5 Bad Study Habits Holding You Back From Success, Complete With Their Solutions

Is it possible to study for a test or exam, and still do poorly on it? Now, some of you might say that’s downright impossible! But the truth is that it has been known to happen.

Should this happen to you, don’t you go thinking it’s the handiwork of some wicked individual after your destiny, it’s possible that your current study habits are failing you. But the good news? You can turn it around!

While there are lots of studies on how to be a more effective learner, what they all agree on is that to study effectively, you must read, draw, compare, memorise, and test yourself over time. In this vein, take a look at some of the things you are doing wrongly and how to turn it around.

1.  Taking Linear Notes

Linear notes are notes students take when they attempt to write down every word the teacher says. While it’s not bad to capture every word of a lecture, it becomes bad only when you think you must do so to study effectively.

Solution: Instead of rewriting what your teacher has said verbatim, you could recreate your class notes in another form. Try to identify the key concept in each material, understand them, and try to connect them to new concepts that you come across either while studying or in class. The reason this works is that you are helping your brain to make associations between different concepts, which is how the brain remembers things anyway.


2.  Highlighting the Book

Most people think doing this will help them identify key points faster, and which is true. Though bright colours on a page make a big visual impact, but they do not do you much good if you are not actively making use of the highlighted information. Besides, reading highlighted words again and again is not active enough; so, don’t waste your time doing this.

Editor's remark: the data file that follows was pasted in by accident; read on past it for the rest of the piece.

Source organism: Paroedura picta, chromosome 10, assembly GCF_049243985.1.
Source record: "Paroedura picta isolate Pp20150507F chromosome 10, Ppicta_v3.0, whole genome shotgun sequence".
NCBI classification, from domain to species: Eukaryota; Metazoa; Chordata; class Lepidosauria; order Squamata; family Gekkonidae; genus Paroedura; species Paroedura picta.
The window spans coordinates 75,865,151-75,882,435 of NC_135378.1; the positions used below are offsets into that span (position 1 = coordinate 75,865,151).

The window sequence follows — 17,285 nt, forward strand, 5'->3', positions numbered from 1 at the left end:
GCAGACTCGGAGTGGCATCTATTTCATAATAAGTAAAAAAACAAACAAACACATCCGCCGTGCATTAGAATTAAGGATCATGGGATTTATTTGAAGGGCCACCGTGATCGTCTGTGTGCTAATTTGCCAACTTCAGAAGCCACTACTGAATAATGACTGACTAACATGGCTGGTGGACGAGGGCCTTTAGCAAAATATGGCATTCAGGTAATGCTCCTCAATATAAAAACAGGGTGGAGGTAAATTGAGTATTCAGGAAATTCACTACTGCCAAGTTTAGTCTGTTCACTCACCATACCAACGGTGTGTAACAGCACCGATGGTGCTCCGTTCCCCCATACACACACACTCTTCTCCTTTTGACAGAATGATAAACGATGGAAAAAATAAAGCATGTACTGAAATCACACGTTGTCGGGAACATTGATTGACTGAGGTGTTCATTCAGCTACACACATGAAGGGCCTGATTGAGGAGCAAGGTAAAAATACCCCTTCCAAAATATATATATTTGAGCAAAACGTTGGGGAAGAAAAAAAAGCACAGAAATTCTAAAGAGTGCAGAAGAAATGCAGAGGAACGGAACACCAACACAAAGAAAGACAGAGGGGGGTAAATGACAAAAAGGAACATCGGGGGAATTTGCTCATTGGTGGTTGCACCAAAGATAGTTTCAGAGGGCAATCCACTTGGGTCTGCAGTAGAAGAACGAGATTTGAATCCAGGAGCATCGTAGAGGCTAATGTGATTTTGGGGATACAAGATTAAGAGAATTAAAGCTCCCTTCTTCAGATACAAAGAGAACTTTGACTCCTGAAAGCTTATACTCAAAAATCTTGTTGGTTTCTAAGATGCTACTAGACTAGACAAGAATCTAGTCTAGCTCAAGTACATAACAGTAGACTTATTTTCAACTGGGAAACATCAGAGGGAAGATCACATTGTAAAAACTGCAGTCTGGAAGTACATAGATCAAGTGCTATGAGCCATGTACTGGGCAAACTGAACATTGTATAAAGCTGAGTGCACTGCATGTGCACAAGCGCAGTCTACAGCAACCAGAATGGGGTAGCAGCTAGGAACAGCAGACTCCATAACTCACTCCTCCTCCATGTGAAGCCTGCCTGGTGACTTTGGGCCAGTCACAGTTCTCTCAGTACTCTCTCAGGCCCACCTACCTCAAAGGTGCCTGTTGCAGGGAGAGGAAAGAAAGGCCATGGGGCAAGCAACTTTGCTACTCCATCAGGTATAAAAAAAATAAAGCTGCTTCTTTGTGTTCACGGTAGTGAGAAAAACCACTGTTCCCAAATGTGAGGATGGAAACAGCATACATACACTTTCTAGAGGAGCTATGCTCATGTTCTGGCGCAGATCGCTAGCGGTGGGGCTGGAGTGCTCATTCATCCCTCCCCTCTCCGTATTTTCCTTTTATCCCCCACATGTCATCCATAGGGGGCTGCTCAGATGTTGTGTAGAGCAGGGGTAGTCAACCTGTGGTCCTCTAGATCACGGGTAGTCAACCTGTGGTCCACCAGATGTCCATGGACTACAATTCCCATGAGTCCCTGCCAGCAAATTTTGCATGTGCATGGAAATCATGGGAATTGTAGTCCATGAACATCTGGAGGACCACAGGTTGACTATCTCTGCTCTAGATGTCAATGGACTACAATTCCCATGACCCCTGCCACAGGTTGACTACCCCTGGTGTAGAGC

Solution: Use the information you highlight to create a practice exam. Put highlighted words onto flashcards and practice until you know every term and concept. Identify key concepts and use them to create practice essay questions.

3.  Rewriting Your Notes

Students rewrite notes under the assumption that repetition is good for memorisation. Repetition is valuable as a first step, but it’s not effective by itself.

Solution:  Rewrite your notes using several outlines – in the first one, write out all the relevant material that are contained in that topic; then in the second outline, condense this information to only include the main ideas from the first one; and in the last outline, connect each main idea to the lists and details that support it from what you can recall from the first outline until you are sure you have included all the information – then follow up with self-testing methods.

Switch class notes with a classmate and create a practice exam from his/her notes. Exchange practice exams to test each other. Repeat this process a few times until you are comfortable with the material.

4.  Rereading the Chapter

Students are often encouraged to re-read a chapter on the night before an exam to reinforce what they have learned. But rereading is a good tactic only as a last step. Like the other study habits mentioned above, rereading is only one part of a puzzle.

Solution: Make sure to use active steps like charts, shrinking outlines (described in Tip 3), and practice tests and follow up with rereading your chapter.

5.  Memorising Definitions

How many times do students cram definitions in the hope that this will help them remember it? While this is a good study method for short-term memory usage, it is not useful for long-term memory and understanding of material. In fact, you cannot expect to do well on an exam by memorising the definitions to terms.

Solution: Not only must you learn to memorise a definition, you must also be able to define the new vocabulary terms you encounter, explain how these terms are relevant in the subject, be able to compare and contrast your term to something or someone of similar significance, and explain why they matter.

The act of testing and retesting yourself somehow makes the information stick.

This article was adapted from

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